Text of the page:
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  3. I’m surprised: neither astronauts nor cosmonauts use this pen because they de perfectly well with felt tip pens. It was a publicity stunt that actually worked: the inventor gifted several to NASA in order to be able to say that they used them.

    Also, ballpoint pens work correctly in free fall. It’s not April 1st right?

    You can probably write very briefly in freefall (e.g., parachute jump) because there is ink near the point, but as you use the pen the ink near the ball is used up, and the ink won’t come down to replenish the supply. You can demonstrate the problem easily by lying on your back and writing with the pen upside down for a bit. Once it peters out, turn it point-down and run it on the paper for a few seconds (“just add gravity”) and it’ll usually start writing again. With the Space Pen you can write upside down as long as there’s still ink in the pen.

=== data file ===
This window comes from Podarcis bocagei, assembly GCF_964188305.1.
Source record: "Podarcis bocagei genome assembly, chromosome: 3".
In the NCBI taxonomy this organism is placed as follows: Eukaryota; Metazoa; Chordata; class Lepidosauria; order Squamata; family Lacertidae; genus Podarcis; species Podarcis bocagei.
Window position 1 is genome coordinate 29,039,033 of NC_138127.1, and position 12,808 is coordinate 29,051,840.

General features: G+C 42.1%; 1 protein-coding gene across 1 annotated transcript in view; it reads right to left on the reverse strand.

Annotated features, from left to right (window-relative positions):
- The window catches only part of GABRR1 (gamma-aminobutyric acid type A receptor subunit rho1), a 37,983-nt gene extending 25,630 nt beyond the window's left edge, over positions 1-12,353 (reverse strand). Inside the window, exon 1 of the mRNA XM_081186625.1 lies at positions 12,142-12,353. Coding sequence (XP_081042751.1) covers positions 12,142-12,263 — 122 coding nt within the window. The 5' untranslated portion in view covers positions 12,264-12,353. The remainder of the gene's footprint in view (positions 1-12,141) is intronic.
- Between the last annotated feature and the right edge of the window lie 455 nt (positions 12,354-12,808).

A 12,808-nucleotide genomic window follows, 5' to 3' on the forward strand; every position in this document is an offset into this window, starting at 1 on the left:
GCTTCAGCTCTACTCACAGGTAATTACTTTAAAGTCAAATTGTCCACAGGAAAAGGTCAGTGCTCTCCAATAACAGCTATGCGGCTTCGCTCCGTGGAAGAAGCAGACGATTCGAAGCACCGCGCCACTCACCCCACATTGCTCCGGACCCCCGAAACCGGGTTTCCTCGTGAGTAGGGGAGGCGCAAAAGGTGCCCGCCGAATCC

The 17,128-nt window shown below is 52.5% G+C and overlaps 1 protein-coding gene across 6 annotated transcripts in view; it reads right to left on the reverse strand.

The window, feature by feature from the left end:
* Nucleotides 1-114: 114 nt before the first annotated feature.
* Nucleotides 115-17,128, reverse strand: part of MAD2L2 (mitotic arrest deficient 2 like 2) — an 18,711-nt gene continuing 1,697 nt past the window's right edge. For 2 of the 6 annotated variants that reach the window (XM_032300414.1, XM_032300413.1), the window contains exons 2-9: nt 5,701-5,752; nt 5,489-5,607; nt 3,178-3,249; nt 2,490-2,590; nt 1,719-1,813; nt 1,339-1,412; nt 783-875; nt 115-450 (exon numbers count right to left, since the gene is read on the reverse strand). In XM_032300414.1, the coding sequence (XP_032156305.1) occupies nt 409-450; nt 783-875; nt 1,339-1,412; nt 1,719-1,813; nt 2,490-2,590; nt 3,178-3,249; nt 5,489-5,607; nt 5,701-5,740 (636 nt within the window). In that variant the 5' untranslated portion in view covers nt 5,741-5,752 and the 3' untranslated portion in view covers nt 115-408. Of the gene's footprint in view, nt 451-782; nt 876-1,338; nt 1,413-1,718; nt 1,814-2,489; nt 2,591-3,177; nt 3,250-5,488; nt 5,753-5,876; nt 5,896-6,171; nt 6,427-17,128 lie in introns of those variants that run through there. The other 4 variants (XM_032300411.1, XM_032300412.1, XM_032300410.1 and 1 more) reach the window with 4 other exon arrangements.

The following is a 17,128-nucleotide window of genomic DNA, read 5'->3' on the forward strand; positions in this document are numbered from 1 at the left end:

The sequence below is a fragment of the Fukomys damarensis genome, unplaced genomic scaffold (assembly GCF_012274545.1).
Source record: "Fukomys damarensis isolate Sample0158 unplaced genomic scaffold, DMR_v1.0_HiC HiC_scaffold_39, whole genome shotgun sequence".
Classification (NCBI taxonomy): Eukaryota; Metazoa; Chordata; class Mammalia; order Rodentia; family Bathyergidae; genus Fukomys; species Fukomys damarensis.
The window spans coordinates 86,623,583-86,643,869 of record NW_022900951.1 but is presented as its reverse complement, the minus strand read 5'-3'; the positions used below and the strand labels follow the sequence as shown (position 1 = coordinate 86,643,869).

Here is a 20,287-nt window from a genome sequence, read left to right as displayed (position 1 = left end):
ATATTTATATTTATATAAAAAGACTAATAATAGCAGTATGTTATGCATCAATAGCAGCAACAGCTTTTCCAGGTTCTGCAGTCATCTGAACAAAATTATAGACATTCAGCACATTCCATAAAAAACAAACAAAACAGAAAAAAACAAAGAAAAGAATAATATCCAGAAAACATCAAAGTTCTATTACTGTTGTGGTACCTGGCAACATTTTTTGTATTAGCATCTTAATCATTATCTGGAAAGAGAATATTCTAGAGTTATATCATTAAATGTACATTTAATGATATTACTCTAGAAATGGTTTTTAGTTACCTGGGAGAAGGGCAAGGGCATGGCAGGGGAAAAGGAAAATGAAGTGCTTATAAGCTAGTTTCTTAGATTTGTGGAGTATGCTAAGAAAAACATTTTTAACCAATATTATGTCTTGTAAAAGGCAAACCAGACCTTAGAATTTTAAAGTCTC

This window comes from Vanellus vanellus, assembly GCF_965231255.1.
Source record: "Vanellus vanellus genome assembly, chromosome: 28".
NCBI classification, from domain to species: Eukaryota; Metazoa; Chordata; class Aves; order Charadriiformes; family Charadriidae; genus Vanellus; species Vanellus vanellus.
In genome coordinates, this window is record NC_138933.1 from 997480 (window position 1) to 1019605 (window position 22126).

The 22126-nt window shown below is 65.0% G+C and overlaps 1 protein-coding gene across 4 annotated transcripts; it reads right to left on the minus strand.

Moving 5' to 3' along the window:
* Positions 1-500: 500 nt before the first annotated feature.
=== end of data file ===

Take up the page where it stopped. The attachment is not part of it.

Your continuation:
Felt-tips have volatile inks, and the writing soaks into the paper much more, often obscuring what’s printed or written on the back. Plus, for the same reason the writing can’t be as small/fine. Far from ideal.

    As the story clearly says, NASA purchased hundreds of the Fischer Space Pens for use in space and, I’ve been told by friends at NASA (I used to work there) that they were still used as recently as the Shuttle era (I haven’t asked lately; a lot of them have retired by now). I can’t think of any reason why they wouldn’t use them on the Space Station, but can think of quite a few reasons as to why they would.